botox migraines

Five Things You Need to Know Before Getting Botox for Migraines

Five Things You Need to Know Before Getting Botox for Migraines

Until 2010 Botox was only known for its use in cosmetic beauty treatments. It is used to smooth out wrinkles and give a youthful and exuberant appearance to the skin. After 2010, doctors got the nod from FDA to use Botox treatments for medical conditions, especially chronic migraine. Since then, more and more people are accepting Botox treatments to ameliorate their migraines. How Botox works to alleviate throbbing migraines is a subject of scientific study to date, and it remains a mystery yet to be unraveled. However, it is presumed that Botox works by blocking certain chemicals from reaching nerve endings that cause migraines. Though it remains unknown how it works, its effectiveness is not in doubt. And that is why you should consider the treatment if you have a terrible migraine. But before you make the leap of faith to undergo the Botox treatment, there is a host of things you need to understand:

Availability of Botox Treatments on Insurance

There are many insurance providers who cover Botox injections for chronic migraines. However, you should first confirm with your individual insurance company if they cover Botox injections for a migraine, and hope that they do – because if they don’t, the cost for Botox injections can be prohibitively high, running into thousands of dollars.

Further, Botox treatments are not suitable for everybody. Therefore, insurance companies will need evidence that other treatments are not effective before they can accept to cover Botox injections. Therefore, the first stop when gauging the feasibility of undertaking a Botox treatment is your insurance provider.

Side Effects

If the Botox treatment is performed by a qualified and experienced doctor, then it is likely safe, and you might not experience any serious side effects save for mild ones. Reportedly, nine percent of Botox patients experience temporary neck pain and 5 percent experience post-procedure migraine. The other side effects one might experience include injection-site pain, temporary swelling, upset stomach, drooping eyelids, and redness. In very rare cases, the Botox may spread through the body and the patient may start exhibiting botulism symptoms. For that reason, breastfeeding or pregnant women should give the procedure a wide berth. It is worth noting that for a majority of people, Botox has fewer side effects than most commonly used drug therapies.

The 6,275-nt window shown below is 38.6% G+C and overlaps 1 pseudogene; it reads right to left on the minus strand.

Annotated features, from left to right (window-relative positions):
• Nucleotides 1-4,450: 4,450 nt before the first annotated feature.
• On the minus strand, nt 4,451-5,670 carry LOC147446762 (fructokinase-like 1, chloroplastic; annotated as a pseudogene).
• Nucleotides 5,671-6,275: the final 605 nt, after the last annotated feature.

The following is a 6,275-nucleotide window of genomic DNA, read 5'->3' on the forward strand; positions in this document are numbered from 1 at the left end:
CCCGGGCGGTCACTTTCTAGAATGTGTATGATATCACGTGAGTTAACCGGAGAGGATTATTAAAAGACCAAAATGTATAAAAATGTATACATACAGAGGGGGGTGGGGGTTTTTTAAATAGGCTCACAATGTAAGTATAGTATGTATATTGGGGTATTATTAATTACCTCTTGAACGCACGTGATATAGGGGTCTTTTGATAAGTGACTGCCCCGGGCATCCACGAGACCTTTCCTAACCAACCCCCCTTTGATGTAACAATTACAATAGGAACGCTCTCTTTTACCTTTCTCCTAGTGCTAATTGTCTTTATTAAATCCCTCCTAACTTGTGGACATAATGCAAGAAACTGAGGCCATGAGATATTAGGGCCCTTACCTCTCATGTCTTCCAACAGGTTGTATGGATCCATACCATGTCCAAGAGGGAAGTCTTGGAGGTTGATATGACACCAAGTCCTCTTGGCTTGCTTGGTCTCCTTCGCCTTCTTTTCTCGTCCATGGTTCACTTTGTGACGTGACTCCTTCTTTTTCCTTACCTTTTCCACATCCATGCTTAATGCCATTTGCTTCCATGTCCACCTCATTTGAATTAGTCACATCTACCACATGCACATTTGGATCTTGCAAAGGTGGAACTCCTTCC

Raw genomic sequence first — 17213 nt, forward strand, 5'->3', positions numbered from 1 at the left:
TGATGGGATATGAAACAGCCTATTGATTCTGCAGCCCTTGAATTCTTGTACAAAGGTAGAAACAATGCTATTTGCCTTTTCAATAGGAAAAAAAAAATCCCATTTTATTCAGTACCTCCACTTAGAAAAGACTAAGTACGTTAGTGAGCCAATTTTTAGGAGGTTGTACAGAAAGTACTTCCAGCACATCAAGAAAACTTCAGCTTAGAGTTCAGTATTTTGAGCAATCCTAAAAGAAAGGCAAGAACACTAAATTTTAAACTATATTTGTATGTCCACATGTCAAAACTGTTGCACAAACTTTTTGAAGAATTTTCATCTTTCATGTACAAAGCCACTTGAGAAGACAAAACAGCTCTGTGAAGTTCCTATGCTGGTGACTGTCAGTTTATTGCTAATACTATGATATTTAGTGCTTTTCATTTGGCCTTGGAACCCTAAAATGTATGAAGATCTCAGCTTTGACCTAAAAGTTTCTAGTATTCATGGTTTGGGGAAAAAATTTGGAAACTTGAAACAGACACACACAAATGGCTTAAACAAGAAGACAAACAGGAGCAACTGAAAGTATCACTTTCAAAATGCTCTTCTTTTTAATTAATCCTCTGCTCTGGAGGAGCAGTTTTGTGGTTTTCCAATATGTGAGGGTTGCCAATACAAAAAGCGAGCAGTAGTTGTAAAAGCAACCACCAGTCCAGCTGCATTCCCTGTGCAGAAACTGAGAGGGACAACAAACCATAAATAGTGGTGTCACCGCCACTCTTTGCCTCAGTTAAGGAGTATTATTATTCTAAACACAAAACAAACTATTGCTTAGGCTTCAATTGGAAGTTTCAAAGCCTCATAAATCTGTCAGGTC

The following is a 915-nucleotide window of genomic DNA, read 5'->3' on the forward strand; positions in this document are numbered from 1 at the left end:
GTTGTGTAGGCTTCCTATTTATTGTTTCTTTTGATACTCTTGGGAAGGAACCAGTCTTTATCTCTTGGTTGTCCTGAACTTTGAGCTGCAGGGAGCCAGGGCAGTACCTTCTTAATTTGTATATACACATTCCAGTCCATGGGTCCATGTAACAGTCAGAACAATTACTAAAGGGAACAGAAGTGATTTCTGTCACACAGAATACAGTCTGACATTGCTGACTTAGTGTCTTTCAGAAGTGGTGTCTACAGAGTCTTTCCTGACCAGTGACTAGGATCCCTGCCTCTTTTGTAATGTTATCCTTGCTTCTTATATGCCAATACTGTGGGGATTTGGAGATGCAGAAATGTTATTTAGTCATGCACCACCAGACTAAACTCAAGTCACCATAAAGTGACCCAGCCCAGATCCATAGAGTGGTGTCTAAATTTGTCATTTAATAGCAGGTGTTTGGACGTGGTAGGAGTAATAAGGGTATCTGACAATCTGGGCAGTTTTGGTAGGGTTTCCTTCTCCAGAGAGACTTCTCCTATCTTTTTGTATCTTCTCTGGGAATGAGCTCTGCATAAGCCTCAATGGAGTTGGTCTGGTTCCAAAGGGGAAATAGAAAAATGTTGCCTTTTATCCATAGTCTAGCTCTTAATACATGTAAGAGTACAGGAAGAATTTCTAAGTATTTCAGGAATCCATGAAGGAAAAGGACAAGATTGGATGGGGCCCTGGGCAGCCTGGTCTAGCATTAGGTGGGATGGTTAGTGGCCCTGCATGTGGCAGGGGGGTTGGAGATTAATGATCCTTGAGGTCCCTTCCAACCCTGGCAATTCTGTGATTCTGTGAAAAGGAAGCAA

Ensure you have the Botox treatment from a physician who is seasoned in migraine treatments. Just because a doctor or clinic administers Botox for cosmetic purposes doesn’t mean they know how to deliver the right injection sites for migraine treatment.

What the Treatment Involves

The entire treatment of Botox needs a series of small injections to specific areas of the head, shoulders, and neck. Migraine patients get a total of 31 injections. Each injection feels like a little prick, and some people confess like that the injections feel like minor bee stings, and those at the forehead feel the most uncomfortable. There are 31 potential injection areas around the head- for example, the forehead, temples, bridge of the nose, back of the head, and the neck. Every treatment session takes around 15 minutes, and the treatments are repeated every three months.